Your immune system is a complex network of cells, tissues and organs that work together to keep you healthy. A diet rich in nutrient-dense foods can help to support your immune system, as there are a range of important vitamins and minerals that help the immune system to function normally. You can read more about this in our guide to Immune System Support Foods.
As well as a healthy, balanced diet, there are other lifestyle factors, such as exercise, that can help to keep your immune system working normally. You can learn more about this in our guide to Supporting Your Immune System.
What vitamins are good for the immune system?
Your immune system requires a range of different vitamins and minerals to keep it functioning optimally. Vitamin C and vitamin D are well known for their role in supporting immune function but there are other vitamins that play a role here, including vitamin A, as well as certain B vitamins: B6 (pyridoxine), folic acid (vitamin B9) and B12 (cobalamin). A number of minerals also help to support immune function, including iron, copper, selenium and zinc.
1. Vitamin D and the immune system
Vitamin D contributes to the normal function of the immune system, as well as having a role in the process of cell division. Vitamin D3 (cholecalciferol) is the body’s preferred form of vitamin D, which it produces when our skin is directly exposed to sunlight containing UVB radiation. You can read more about vitamin D3 here.
Vitamin D is found in small amounts in certain animal foods, such as egg yolks and fatty fish. You can also supplement your diet by taking vitamin D tablets.
2. Vitamin C and the immune system
Vitamin C contributes to the normal function of the immune and nervous systems, and helps to protect your cells against the effects of free radicals.
Vitamin C is found in a wide array of fruits and vegetables, including kiwi fruits, peppers, citrus fruits, such as oranges and grapefruit, broccoli, potatoes and strawberries. You can read more about The Best Vitamin C Foods in our handy guide.
3. Vitamin A and the immune system
Vitamin A contributes to the maintenance of the normal function of the immune system and the maintenance of normal mucous membranes. These membranes are found on the linings of the nose, mouth, lungs, and stomach, and such form an important barrier for the body.
The best food sources of vitamin A include liver (avoid if pregnant), orange and yellow vegetables, such as carrots, sweet potatoes and pumpkins, tomatoes and leafy green vegetables, such as kale, spinach and broccoli.
4. Vitamin B and the immune system
The B Vitamins are a group of eight water-soluble vitamins, three of which help to support the immune system: B6 (pyridoxine), folic acid (vitamin B9) and B12 (cobalamin). Vitamins B6 and B12 also support normal functioning of the nervous systems and normal psychological function. B12 and folic acid both contribute to a reduction in tiredness and fatigue.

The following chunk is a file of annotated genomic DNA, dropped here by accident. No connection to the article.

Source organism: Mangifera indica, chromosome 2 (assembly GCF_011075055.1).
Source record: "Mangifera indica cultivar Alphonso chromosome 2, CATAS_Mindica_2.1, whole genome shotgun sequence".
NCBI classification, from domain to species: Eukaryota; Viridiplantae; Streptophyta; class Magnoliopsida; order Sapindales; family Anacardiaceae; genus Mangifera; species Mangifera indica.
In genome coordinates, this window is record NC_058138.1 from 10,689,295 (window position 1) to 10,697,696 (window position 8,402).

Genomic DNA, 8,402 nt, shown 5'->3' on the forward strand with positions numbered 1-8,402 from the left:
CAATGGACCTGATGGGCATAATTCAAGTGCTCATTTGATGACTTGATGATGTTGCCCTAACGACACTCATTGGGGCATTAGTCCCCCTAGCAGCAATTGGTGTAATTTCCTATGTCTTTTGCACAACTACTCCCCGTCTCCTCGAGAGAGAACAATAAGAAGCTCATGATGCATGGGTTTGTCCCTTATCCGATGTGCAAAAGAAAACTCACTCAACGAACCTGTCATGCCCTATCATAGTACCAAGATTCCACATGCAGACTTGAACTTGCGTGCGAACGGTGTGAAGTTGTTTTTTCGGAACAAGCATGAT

Vitamin B6 is found in a range of foods, including salmon, chicken breast, potatoes, avocado and bananas. Folic acid can be obtained from eating pulses, such as lentils, leafy greens, including spinach and kale, and certain fruits. Vitamin B12 is primarily found in animal foods, such as meat, fish, milk and eggs. It’s also added to a range of fortified foods, such as plant milks, some soy products and some breakfast cereals. You can find out more in our guide to The Best Sources Of Vitamin B.
5. Copper and the immune system
Copper is an essential trace mineral that helps to support normal immune function. Copper works alongside another important immune supporting mineral, zinc.
The best food sources of copper are liver (avoid if pregnant), oysters, shiitake mushrooms, nuts, such as almonds or cashews, and leafy greens like spinach and kale.
6. Iron and the immune system
Iron is a mineral that’s best known for its key role to carry oxygen in the haemoglobin of red blood cells throughout the body. Iron also contributes to normal function of the immune system. The body’s ability to absorb iron is increased when consumed alongside vitamin C.
Food sources of iron include liver (avoid during pregnancy), red meat, beans, nuts, fortified breakfast cereals and soy bean flour. Read more about foods that are high in iron here.
7. Selenium and the immune system
Selenium contributes to the normal function of the immune system, as well as helping to protect cells from oxidative stress. You can learn more about this important mineral in our Guide to Selenium
Brazil nuts are the richest source of selenium, with 28g (six to eight nuts) providing a whopping 544μg of selenium, so you can go over the upper limit if you eat too many. You also find selenium in a range of seafood, especially shellfish.
8. Zinc and the immune system
Zinc is an essential trace element which is vital for many biological functions and plays a crucial role in over 200 enzymes in the human body. One of the main benefits of zinc is that it helps to support normal immune system function, as well as the protection of cells from oxidative stress. Zinc has numerous other benefits, from supporting normal vision to contributing to normal fertility and reproduction. You can read about What Does Zinc Do For The Body? if you want to learn more.
Red meat is an excellent source of zinc, as are shellfish, such as oysters and mussels. Dairy products, such as milk and cheese, are high in zinc, whilst eggs contain some. Vegan sources of zinc include chickpeas, lentils and beans, as well as seeds, like hemp, and nuts.
As you can see there are a wide range of vitamins and minerals that all help to support your immune system function. If you don't think you're getting enough of these important nutrients from your diet every day, you could consider some immune system vitamins as an insurance to supplement your intake.